Hackers shut down stalkerware companies that spy for spouses and parents, delete and dump their files

Two hackers supplied Motherboard with 130,000 account details hacked from Retina-X and FlexiSpy, who market covert surveillance tools to jealous spouses and nervous parents -- tools that are intended to be covertly installed on their laptops and mobile devices in order to tap into their keystrokes, mics, calls, stored photos and other capabilities.

An overwhelming majority of survivors of domestic violence report that their exes used tools like these as part of their strategy for controlling them through trickery and fear.

The spyware doesn't just make the data available to creepy parents and spouses, though: as the hacks demonstrate, these companies are materially deficient in protecting the data that their software gathers, leaving it vulnerable to other creeps who steal it and use it for their own nefarious purposes.

One of the hackers who dumped the files to Motherboard claims to have wiped all data from Retina-X's servers at the end of February, which coincides with a time when the company's logins shut down due to "hardware failures." They say that they deleted all of Flexispy's files on Monday, redirecting visitors to the homepage of Privacy International.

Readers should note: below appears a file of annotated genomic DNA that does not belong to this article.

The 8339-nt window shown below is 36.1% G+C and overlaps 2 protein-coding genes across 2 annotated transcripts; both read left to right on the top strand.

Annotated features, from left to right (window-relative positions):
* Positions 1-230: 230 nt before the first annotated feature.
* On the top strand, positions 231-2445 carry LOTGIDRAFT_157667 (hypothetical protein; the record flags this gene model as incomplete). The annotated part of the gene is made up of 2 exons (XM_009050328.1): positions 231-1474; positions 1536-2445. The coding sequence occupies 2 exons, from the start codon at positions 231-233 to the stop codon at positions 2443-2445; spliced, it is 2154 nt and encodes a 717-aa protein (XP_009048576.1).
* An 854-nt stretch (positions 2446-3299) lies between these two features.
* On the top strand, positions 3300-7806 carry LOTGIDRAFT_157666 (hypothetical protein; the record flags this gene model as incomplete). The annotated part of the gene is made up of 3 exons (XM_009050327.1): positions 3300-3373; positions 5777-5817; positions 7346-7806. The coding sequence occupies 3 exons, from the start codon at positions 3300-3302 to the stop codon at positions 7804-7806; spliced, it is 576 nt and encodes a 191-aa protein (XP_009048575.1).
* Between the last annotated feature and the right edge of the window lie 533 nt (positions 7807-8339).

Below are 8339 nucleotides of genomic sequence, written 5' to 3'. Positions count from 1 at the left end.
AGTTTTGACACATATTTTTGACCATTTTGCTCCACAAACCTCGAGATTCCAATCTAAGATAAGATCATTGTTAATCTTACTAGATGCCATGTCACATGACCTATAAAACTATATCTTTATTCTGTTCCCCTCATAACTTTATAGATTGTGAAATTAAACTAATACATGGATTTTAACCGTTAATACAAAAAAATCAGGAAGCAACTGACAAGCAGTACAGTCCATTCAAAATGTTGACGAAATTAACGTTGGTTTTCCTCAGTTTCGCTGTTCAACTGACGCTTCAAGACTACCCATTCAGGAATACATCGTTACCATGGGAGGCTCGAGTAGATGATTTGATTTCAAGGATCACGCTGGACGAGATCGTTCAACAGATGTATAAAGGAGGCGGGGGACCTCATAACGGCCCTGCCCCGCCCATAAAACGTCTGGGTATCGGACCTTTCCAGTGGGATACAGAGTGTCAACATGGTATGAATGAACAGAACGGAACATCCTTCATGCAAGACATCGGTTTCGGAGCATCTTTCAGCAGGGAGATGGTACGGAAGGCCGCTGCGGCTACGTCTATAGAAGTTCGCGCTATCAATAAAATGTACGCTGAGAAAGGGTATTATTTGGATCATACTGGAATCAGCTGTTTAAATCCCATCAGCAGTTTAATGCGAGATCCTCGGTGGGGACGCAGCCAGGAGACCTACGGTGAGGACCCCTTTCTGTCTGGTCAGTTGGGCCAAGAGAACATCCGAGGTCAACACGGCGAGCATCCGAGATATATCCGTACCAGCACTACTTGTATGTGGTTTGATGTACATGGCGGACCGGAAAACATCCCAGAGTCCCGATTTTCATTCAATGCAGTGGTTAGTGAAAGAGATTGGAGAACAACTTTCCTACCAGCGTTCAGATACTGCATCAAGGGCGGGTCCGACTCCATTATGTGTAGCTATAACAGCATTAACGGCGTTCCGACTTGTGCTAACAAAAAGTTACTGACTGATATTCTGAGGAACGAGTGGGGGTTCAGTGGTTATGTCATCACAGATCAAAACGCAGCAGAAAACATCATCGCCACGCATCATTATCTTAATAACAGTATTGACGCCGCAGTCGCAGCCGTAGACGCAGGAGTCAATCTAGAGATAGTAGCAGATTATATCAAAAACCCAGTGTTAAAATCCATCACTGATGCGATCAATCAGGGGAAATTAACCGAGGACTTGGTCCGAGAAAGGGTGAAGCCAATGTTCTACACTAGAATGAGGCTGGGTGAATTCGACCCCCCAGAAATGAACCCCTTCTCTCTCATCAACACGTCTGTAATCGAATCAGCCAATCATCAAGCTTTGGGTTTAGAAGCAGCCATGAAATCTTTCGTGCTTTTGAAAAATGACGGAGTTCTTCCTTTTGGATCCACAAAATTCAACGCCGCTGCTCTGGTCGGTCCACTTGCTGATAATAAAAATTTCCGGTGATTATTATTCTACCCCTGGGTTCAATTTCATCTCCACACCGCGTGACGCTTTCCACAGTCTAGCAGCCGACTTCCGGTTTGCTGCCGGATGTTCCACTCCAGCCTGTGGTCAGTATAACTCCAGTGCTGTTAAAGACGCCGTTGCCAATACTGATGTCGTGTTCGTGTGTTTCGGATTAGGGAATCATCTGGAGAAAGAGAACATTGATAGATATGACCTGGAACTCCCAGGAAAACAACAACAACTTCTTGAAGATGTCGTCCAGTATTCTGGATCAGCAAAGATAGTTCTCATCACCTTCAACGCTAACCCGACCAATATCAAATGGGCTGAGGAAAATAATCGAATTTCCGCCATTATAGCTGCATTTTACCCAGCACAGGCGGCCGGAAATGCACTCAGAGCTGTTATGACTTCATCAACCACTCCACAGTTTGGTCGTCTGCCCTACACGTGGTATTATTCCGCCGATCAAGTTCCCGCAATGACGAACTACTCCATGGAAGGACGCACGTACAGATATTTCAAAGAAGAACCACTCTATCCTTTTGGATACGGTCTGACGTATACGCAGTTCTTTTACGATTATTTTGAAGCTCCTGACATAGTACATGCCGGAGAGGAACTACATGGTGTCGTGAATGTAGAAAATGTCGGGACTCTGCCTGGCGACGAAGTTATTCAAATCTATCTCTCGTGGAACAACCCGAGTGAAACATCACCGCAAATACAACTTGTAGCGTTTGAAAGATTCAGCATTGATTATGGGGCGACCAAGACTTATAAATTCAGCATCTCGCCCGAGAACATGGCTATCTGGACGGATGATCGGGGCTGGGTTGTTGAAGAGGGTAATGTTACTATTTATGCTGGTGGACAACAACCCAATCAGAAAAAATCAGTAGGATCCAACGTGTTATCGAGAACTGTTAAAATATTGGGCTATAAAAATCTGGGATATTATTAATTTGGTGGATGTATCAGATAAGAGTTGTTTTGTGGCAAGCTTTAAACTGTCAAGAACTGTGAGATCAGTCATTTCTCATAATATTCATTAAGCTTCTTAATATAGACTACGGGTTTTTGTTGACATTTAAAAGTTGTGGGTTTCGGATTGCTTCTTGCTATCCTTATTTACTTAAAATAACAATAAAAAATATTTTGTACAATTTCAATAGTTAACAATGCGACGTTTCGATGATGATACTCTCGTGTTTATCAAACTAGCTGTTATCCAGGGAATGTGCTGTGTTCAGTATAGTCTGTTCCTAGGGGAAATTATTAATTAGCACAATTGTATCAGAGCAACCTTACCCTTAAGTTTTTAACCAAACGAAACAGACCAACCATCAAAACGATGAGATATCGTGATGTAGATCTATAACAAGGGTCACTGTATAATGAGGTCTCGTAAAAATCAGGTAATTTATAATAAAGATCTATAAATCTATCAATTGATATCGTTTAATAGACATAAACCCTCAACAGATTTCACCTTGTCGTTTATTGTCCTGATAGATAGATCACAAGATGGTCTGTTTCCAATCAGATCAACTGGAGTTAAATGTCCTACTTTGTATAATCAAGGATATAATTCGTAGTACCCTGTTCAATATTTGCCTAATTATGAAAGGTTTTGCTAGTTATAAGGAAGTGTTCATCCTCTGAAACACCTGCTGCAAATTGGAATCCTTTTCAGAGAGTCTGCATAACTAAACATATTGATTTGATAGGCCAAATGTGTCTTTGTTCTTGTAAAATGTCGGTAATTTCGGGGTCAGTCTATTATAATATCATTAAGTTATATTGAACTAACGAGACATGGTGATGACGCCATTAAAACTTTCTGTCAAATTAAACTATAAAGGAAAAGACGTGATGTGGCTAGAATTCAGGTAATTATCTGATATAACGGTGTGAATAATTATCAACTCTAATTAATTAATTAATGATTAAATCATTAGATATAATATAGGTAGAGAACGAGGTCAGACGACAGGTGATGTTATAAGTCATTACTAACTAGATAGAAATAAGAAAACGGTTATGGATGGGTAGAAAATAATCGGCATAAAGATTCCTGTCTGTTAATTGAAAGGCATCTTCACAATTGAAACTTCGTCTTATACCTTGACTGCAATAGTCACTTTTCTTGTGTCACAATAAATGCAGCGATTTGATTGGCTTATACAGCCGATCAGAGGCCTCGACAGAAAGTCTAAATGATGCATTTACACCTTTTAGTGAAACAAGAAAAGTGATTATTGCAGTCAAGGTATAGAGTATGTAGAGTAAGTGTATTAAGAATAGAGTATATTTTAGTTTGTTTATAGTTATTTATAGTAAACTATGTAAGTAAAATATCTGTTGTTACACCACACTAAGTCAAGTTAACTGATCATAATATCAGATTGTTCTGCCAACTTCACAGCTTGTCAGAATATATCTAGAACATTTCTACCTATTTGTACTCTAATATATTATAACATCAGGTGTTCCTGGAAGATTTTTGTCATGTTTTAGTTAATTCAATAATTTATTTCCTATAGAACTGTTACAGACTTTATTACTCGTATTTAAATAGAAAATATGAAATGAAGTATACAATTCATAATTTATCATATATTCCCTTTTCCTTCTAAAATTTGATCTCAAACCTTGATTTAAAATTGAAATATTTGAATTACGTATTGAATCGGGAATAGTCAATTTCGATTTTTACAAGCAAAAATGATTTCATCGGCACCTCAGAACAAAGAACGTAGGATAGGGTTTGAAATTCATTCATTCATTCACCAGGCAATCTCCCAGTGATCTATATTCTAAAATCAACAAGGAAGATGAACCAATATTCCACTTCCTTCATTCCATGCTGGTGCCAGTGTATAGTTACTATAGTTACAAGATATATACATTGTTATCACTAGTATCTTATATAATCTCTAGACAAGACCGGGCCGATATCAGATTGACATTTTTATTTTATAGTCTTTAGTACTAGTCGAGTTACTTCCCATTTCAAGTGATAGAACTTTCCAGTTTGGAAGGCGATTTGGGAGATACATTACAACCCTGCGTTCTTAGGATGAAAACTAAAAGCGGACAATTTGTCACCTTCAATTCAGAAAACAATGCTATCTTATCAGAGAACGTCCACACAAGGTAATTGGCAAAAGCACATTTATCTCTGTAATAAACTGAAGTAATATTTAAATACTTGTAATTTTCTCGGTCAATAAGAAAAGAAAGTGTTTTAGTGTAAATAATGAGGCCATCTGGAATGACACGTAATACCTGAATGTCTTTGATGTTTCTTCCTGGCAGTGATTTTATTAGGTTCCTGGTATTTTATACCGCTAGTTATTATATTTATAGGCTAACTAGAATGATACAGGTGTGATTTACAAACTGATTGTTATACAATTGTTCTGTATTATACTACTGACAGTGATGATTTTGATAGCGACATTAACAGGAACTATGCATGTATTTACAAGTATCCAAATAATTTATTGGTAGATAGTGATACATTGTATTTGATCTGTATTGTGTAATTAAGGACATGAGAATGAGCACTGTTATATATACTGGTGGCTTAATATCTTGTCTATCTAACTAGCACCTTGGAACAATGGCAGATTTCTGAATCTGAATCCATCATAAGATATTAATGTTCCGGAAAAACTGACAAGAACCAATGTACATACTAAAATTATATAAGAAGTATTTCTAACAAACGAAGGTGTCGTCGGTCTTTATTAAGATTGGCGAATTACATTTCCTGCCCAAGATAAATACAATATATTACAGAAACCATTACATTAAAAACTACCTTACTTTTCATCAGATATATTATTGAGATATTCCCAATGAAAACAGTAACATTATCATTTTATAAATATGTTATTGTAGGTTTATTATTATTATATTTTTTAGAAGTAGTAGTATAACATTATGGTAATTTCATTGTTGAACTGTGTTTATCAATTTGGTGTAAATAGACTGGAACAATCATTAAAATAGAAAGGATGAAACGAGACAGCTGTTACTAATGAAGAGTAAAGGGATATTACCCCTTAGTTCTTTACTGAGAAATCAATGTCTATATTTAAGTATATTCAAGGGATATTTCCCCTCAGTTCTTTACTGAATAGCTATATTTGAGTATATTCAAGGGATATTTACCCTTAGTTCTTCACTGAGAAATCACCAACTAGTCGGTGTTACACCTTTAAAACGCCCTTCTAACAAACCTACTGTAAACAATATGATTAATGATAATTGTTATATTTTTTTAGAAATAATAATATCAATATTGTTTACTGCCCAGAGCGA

The hacker behind the FlexiSpy breach went by the handle Leopard Boy, a reference to the 1995 cult film Hackers. Leopard Boy said that what FlexiSpy allows people to do is "fucking seedy and skin-crawlingly revolting."

"I think they're a bunch of unethical assholes who prey on insecure people in order to line their own pockets," the hacker said. The goal of hacking FlexiSpy, Leopard Boy said, was to send a warning to this sort of industry as a whole.

"As good old Phineas once said, leaking isn't an end in itself; it's all about the message," Leopard Boy added, referring to hacker Phineas Fisher. (Phineas has become a sort of folk hero in the hacking community for breaking into the servers of FinFisher and Hacking Team, two companies that sell spyware exclusively to governments.)

Inside the 'Stalkerware' Surveillance Market, Where Ordinary People Tap Each Other's Phones [Lorenzo Franceschi-Bicchierai and Joseph Cox/Motherboard]